Fig. 1
figure 1

a The arrows point to the locations of the three trocars. b The ascending colon penetrates from the left side of the mesentery to the rear, suggesting a clockwise volvulus. c When the colon is reduced, the transverse colon and ascending colon are fully exposed. d It is necessary to explore the jejunum from the ileum because part of the mesentery may have folded. e After complete reduction, the Ladd band was cut. f Cut the greater omentum from the transverse colon

Open Ladd’s procedure

The infants was placed in a supine position, and the right upper abdomen is made into the abdomen through a transverse incision. If the small intestine is torsion, the intestine is reset, usually counterclockwise. Ladd’s band is cut to make the duodenum fall vertically along the right side of the spine. After appendectomy, the small intestine is placed on the right side of the abdomen, and the colon is placed on the left of the abdomen and then close the abdominal incision.

Postoperative treatment and follow-up

When gastric tube drainage fluid becomes light green, oral milk was given, and the feeding amount reaches enough, the patient will be discharged from the hospital. If the incision infection occurs, the incision is drained, and then the dressing is changed daily until the incision is healed. The follow-up period was 6 months to 8 years.

The general condition of the child was recorded including age, sex and weight. Operation time, volvulus degree, first defecation after surgery, full feeding time, incision, length of stay, redo were also recorded.

Statistical analysis

The patients baseline characteristics were expressed as the mean ± standard deviation or median (range) for continuous data. Comparison of categorical variables was performed using the χ2 test or Fisher’s exact test with Yates correction when appropriate. Unpaired Student t test was used to compare differences in continuous parametric variables and the Mann–Whitney U test for continuous nonparametric variables when appropriate. In order to compare perioperative out comes of laparoscopic and open surgery for malrotation, we performed a propensity score-matching analysis. Propensity scores were calculated by bivariate logistic regression, including the following variables that might be considered as potential baseline confounders between the groups: age, sex, weight and volvulus degree. We matched propensity scores 1:1 with the use of the nearest neighbor methods without replacement by using a 0.02 calipers width to achieve the goal of minimizing differences between groups. Significance was defined as a p value of less than 0.05. The statistical analysis was performed using the SPSS version 26.0 (SPSS, Inc., Chicago, IL).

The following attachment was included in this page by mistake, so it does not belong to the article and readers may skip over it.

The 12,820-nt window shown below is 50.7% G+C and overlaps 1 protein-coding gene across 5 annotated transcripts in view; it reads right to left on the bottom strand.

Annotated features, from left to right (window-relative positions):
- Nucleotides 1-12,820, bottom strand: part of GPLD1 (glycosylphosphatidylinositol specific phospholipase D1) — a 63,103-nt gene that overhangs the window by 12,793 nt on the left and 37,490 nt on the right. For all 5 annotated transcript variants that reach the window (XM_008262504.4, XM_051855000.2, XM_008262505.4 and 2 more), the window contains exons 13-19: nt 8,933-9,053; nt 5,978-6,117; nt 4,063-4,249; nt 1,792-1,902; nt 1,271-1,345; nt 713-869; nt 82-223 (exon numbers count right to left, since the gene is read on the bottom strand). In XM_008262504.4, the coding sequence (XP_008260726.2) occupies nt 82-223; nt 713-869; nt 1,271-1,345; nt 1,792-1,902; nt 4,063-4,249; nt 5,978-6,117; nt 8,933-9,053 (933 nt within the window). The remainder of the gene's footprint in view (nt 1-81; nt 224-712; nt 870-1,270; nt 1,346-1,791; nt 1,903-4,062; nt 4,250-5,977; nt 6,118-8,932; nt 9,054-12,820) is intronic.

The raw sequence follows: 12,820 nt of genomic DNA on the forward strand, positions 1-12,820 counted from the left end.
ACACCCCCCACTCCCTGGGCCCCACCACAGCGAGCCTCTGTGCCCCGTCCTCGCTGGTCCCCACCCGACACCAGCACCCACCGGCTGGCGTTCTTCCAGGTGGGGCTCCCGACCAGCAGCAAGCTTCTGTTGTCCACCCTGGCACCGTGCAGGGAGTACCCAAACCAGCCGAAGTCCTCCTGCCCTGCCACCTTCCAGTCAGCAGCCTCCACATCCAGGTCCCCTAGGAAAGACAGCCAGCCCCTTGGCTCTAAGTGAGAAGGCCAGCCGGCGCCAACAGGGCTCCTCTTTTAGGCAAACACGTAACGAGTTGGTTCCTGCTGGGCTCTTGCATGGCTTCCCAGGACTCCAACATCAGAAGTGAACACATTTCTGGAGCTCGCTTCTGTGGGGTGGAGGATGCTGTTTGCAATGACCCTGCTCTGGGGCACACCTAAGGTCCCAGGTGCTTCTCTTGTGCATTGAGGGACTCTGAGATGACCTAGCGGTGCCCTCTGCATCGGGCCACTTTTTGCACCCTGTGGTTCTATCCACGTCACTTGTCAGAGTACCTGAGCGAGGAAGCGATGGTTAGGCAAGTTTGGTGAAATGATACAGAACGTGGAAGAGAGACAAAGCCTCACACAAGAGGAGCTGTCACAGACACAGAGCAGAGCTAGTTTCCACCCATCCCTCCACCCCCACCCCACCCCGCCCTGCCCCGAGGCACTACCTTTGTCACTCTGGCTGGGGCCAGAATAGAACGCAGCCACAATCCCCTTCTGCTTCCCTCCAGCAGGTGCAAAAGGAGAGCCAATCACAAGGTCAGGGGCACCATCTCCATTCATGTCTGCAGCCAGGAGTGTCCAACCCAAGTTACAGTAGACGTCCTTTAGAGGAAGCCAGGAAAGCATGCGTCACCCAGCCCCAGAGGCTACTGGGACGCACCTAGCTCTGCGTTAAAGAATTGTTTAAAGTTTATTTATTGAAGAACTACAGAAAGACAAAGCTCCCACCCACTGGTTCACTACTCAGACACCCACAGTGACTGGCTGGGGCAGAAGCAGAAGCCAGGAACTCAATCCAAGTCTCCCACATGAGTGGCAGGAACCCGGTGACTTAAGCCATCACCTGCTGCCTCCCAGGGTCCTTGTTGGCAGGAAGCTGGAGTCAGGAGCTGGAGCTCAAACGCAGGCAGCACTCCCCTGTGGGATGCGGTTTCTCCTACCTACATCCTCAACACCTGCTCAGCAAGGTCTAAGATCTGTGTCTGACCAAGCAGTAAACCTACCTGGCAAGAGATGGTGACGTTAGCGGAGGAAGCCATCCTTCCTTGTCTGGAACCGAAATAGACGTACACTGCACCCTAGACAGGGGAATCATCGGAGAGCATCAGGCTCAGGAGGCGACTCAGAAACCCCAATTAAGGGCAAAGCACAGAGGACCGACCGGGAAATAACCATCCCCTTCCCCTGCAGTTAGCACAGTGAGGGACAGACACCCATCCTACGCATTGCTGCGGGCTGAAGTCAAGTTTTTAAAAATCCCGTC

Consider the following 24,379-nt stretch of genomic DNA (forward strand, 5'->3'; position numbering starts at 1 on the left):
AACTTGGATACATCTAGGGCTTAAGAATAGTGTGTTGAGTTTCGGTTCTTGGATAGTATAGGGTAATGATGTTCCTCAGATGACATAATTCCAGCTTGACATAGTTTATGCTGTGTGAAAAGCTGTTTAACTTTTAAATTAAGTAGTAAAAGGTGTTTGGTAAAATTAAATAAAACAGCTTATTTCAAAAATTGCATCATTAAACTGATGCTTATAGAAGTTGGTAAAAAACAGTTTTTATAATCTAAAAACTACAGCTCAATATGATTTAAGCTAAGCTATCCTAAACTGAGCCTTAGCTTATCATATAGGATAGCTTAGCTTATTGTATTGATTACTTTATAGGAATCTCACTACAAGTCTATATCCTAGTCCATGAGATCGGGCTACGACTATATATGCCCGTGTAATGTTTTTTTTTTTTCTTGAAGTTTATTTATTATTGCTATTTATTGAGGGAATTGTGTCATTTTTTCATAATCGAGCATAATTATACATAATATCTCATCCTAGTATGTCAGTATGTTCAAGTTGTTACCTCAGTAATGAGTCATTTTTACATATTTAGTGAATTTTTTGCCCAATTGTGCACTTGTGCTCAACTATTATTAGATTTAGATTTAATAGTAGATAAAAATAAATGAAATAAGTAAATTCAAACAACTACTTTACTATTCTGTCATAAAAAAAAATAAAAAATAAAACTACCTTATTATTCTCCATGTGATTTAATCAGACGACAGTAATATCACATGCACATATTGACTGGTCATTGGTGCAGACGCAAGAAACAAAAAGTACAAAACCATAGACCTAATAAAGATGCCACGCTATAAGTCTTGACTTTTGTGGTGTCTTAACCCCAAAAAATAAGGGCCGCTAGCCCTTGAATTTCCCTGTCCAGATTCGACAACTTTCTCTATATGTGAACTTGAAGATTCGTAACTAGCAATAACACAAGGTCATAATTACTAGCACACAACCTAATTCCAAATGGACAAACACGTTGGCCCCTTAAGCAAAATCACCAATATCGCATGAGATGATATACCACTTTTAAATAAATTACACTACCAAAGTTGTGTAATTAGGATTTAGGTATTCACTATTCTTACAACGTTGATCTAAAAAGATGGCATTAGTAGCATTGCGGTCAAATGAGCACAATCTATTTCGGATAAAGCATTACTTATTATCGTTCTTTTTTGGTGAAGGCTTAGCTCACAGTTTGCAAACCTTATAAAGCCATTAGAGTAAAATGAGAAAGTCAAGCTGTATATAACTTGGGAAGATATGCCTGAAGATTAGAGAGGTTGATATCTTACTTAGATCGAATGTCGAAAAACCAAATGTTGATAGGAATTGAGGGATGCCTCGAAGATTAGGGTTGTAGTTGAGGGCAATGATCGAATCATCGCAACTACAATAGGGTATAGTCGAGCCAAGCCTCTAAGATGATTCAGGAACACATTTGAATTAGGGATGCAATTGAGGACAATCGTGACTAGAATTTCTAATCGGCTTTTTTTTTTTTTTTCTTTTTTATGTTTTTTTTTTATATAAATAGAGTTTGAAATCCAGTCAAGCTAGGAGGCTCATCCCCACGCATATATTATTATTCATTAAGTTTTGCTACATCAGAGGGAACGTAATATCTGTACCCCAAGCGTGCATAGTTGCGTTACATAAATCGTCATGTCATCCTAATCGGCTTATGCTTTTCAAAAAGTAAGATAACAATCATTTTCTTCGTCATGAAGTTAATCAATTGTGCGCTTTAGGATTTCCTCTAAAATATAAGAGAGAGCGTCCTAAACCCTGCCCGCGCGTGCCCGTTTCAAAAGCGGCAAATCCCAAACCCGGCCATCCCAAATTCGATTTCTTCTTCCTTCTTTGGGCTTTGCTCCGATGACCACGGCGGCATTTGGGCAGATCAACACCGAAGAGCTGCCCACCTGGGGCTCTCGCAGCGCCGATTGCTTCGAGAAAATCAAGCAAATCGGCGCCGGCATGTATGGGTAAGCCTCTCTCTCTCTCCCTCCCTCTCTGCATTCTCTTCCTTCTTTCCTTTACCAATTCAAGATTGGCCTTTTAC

A total of 143 children underwent intestine malrotation without intestinal necrosis, excluding five children who underwent laparoscopy transfer to laparotomy. According to the wishes of the parents, the children were divided into two groups, including 68 cases of open laparotomy and 75 cases of laparoscopic Ladd’s procedure. By Propensity score-matching (PSM) to enhance the validity of the comparison, 62 patients were included in each group. No difference in blood loss, volvulus degree, body weight and sex ratio between the two groups (Table 1). The operation time of the children in the laparoscopic group was 106.6 ± 36.7 min, and that of the open operation group was 72.1 ± 16.8 min before PSM. The operation time of the laparoscopic group was longer than that of the open but it had less hospital stay (12.4 vs 14.6, p < 0.05) or less incision infection (0 vs 6, p < 0.05). Postoperative results and complications were found, and the time of the first defecation, full feeding, and the time of the second operation were all similar (Table 2). The cosmetic effect of laparoscopic surgery is better than that of open surgery. Of the children in transit, the reasons for transfer were bleeding in two cases and at the beginning of the learning curve in three cases.

Table 1 Baseline of the open and laparoscopy Ladd’s procedure
Table 2 Recovery and complications baseline of the open and laparoscopy Ladd’s procedure

Chance of reoperation in open surgery was 4.8% and in laparoscopic procedure was 8.1%. The reoperation rates were similar (p > 0.05). The cause of reoperation was mainly adhesive intestinal obstruction in the open operation. In the laparoscopic group, there were two cases of reversion, which occurred 1 month after the operation, one case of adhesive intestinal obstruction (2 months after the operation), one case of missed diagnosis of jejunum septum (3 weeks after the operation), and one case of necrotizing enterocolitis (1 week after the operation). There was no statistical difference between the laparoscopic group and the open surgery group (p > 0.05).